Miss Universe Canada Crowns Wrong Contestant

On Saturday night, Denise Garrido had the crown, the sash and all the glory that comes with being crowned 2013 Miss Universe Canada.

Twenty-four hours later, Garrido's crown was gone and placed on the head of another Canadian woman after the revelation that a pageant employee's typo had crowned the wrong woman.

"I was shocked and disappointed and kind of embarrassed because of all of the celebrations and congratulatory messages I'd received," Garrido told ABCNews.com of the moment Sunday when she was shown the correct scores by Miss Universe Canada national director Denis Davila .

"I knew it wasn't my fault," she said. "I have no bitterness or anger or resentment towards the organization at all. They've been very transparent."

The newly crowned Miss Universe Canada is Riza Santos, a 26-year-old engineering student from Calgary, who found out she was the real winner Monday while unwinding from the pageant stress poolside in Las Vegas.

"I was sitting by the pool at my hotel," Santos, who could not be reached today, told her local newspaper, the Calgary Herald. "I had to go to a washroom so I could hear [Davila], the music was so loud by the pool. He asked, 'Are you sitting down?' So I sat on the sink."

"I was in a complete state of shock," she said.

Santos was originally named first runner-up in the pageant, the winner of which goes on to compete in the Miss Universe pageant. On Sunday, the pageant completed a third-party audit comparing the judges' handwritten scores with the inputted computer scores, the same process the pageant follows every year. It was during the audit that the human error was discovered, moving Garrido down from pageant queen to third runner-up.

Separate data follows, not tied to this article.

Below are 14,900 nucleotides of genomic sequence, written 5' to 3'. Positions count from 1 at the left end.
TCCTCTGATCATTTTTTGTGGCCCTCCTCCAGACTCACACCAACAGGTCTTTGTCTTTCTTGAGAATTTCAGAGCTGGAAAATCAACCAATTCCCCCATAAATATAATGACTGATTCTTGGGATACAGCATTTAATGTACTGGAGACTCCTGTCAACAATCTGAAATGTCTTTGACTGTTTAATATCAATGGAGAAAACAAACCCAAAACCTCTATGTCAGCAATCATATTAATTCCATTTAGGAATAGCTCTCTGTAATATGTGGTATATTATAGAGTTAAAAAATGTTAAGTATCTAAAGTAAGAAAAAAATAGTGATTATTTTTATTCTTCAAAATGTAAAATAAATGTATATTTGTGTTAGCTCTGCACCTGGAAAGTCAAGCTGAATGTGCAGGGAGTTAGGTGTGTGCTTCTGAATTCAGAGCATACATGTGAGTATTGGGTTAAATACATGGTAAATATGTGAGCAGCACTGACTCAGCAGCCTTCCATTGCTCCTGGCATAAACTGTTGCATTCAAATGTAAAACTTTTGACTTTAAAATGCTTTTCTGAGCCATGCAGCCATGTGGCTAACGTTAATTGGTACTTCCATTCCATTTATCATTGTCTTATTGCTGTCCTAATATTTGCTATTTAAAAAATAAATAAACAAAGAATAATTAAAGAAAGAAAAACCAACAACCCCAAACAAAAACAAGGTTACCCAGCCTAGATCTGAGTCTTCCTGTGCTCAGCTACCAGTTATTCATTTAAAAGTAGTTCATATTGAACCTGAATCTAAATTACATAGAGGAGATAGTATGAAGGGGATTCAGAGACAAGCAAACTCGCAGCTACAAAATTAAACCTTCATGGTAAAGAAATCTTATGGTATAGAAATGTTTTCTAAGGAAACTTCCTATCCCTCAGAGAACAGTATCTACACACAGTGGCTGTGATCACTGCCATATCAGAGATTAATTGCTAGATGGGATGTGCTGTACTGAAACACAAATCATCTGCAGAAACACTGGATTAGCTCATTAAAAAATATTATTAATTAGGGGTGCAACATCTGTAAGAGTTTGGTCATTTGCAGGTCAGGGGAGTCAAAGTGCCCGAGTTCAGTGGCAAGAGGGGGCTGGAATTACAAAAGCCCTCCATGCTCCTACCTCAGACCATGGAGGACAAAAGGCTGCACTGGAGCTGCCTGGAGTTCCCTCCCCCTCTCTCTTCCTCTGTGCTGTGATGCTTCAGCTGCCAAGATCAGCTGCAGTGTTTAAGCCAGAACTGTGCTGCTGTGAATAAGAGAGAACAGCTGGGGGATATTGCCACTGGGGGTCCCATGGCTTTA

"A typo was discovered in the top 5 entries, which significantly impacted the final results of the competition," Davila said in a statement. "This is the first instance of this type of error in the 11 years that Beauties of Canada (BOC) has produced the Miss Universe Canada pageant."

Pageant officials decided it was best to quickly admit their mistake and honor the judges' decision, according to a spokesman. Pageant director Davila personally sat down with Garrido on Sunday and showed her the judges' handwritten scores and where the error occurred.

"I'm still considering myself an extremely lucky individual who got to experience being crowned Miss Universe Canada," Garrido said. "I got to fulfill that dream. Sure it was only 24 hours, but I got to fulfill that dream."

Garrido, 26, cannot compete in the pageant again due to age-eligibility requirements. She accepted the pageant's offer to be a judge at next year's competition and will be included in Miss Universe Canada Organization activities throughout the year, according to pageant officials.

Santos, meanwhile, will spend the year preparing to represent Canada in the 2013 Miss Universe pageant, the date and location of which have not yet been announced. Garrido spoke to Santos for the first time since the pageant today and said there is no ill will between the two.

"I got to be crowned and she now gets to live the year as Miss Universe Canada," she said. "I think this has been a bonding experience for the two of us."

The controversy at this year's Miss Universe Canada pageant is the second year in a row the pageant has found itself in an unwanted spotlight. Last year the pageant was rocked by public outcry and threats of a lawsuit after Jenna Talackova, a transgender Canadian beauty queen, was disqualified from the competition.

The Trump Organization, which owns the contest, eventually allowed Talackova to compete. She placed in the top 12 and was one of four women voted "Miss Congeniality."

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